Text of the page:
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Dependent Cycles
In generic terms, the actions in one cycle ("A") are directly affected by the actions within another cycle ("B") .

Cycles contemplate three types of relationships between tasks and assets as follows:
  • The maintenance tasks associated with a single asset.
  • The renewal of the many components of a single asset.
  • The assets of a single system or multiple systems.

With respect the renewal of assets and major maintenance activities, dependent cycles have the following general attributes.

Listed below are some examples of dependent cycles:

  • Our cleaning (Task A) of the walls and painting (Task B) of the walls are coordinated with one another. They are dependent on one another.

Management Principles
Dependent cycles need to be properly managed in order to avoid missed opportunities for cost savings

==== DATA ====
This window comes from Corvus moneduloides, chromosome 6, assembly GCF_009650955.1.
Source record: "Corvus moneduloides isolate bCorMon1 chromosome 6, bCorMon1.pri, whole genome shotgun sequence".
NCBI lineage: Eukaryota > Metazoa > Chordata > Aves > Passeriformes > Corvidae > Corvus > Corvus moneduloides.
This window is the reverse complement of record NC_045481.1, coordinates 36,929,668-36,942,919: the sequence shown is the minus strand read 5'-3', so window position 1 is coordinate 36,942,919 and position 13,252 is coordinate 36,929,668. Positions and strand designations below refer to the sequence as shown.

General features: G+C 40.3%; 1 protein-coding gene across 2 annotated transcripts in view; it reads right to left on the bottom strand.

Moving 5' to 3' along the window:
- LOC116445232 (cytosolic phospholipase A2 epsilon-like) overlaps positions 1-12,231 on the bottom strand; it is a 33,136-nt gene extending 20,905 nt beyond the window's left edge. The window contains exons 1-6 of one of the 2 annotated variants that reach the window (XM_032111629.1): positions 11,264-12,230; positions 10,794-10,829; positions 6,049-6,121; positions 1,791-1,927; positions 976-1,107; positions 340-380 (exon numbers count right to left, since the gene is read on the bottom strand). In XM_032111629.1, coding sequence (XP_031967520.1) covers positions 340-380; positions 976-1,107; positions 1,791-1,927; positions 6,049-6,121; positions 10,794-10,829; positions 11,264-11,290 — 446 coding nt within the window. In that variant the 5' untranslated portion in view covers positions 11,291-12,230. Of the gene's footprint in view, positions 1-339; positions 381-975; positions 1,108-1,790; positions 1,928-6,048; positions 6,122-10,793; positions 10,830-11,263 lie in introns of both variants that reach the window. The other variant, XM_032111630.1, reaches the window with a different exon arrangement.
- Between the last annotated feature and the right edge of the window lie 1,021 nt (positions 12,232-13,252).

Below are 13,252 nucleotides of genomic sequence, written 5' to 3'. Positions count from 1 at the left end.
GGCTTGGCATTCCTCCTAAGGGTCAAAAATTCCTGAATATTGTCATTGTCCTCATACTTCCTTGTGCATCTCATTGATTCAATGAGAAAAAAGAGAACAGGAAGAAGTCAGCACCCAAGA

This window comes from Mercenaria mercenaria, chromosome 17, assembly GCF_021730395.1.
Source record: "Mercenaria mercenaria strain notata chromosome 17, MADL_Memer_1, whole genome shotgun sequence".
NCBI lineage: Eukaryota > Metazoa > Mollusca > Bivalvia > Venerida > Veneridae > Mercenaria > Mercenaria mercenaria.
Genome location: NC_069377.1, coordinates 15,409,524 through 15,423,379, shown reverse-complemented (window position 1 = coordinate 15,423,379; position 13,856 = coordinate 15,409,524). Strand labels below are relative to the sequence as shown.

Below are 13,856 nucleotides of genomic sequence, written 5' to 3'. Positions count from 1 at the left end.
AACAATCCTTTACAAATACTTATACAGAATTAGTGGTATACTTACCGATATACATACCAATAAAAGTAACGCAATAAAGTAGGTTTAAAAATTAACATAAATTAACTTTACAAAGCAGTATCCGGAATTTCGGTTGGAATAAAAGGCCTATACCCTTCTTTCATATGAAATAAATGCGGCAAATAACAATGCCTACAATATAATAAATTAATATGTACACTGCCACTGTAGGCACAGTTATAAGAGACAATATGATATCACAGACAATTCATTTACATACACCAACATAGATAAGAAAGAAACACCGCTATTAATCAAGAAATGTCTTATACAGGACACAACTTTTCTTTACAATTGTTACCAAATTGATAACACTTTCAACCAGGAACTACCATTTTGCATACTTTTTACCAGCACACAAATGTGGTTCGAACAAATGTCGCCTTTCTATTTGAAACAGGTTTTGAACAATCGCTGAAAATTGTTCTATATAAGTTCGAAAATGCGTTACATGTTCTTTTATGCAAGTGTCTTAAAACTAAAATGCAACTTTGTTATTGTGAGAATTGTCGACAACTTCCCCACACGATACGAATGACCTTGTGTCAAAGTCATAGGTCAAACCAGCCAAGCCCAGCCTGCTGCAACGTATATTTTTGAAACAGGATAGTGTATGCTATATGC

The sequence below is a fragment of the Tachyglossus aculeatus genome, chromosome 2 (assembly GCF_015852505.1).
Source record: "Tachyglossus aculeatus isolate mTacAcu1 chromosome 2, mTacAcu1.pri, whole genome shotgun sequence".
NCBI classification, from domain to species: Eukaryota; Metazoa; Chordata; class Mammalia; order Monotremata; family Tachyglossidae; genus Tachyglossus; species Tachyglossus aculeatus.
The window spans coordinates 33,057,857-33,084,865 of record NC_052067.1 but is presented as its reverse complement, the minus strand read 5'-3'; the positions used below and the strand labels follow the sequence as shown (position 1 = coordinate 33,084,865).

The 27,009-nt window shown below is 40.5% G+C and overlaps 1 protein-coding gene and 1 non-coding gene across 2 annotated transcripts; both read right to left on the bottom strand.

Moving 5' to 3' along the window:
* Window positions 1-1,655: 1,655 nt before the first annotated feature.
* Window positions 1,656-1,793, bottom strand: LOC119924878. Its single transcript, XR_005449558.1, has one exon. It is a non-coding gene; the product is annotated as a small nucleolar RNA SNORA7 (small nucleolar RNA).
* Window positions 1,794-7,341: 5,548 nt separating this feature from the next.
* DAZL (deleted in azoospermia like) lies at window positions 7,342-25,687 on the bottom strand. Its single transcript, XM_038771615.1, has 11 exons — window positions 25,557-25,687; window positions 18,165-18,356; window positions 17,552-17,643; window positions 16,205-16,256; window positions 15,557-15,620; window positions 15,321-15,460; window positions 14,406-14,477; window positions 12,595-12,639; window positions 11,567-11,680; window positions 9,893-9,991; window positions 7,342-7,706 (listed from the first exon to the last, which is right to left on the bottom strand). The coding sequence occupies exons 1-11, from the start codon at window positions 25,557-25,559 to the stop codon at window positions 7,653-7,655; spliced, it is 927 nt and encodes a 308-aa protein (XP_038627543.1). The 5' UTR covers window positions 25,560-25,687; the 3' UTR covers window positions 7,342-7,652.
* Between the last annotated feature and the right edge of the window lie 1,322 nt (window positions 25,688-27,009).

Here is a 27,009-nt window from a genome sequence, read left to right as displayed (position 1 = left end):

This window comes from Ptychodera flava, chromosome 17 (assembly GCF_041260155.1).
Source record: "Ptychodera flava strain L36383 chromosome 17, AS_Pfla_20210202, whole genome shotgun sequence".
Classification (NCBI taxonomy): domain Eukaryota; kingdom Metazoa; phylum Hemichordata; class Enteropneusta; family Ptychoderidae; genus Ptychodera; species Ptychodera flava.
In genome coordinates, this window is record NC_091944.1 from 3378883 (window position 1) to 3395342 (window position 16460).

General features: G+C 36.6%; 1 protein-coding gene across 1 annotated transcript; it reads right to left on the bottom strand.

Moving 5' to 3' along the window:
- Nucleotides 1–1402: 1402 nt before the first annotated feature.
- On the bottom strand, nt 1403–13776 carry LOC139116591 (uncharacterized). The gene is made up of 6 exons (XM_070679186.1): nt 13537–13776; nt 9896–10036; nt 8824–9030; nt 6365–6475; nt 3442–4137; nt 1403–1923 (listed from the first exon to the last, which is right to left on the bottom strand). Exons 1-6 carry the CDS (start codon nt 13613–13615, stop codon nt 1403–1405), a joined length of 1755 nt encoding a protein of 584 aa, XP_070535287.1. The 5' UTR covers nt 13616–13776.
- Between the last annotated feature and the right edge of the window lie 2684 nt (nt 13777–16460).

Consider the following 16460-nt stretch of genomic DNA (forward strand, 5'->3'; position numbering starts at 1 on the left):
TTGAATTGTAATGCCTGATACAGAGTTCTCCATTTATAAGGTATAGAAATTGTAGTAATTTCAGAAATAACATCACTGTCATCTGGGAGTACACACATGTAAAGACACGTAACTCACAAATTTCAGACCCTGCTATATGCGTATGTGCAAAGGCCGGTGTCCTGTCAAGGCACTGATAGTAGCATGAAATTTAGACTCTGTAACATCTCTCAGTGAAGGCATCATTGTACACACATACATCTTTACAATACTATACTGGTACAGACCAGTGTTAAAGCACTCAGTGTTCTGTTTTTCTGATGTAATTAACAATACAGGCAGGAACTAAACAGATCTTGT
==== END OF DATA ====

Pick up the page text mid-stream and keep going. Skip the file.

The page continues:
. Significant costs can be wasted if the work on one cycle is not done with a view to the next cycle.
Two dependent cycles (A and B) that intersect every 10 years.
Fig. An example of two dependent cycles ("A" and "B") that intersect every 10 years.

Roof renewal project
Fig. When the roof is replaced all associated components must be replaced at the same time - such as perimeter cap flashing, drains, etc.

Fig. Intervals of activity shown in different colours ("red", "green", "orange" and "blue") some of which are dependent on one another.

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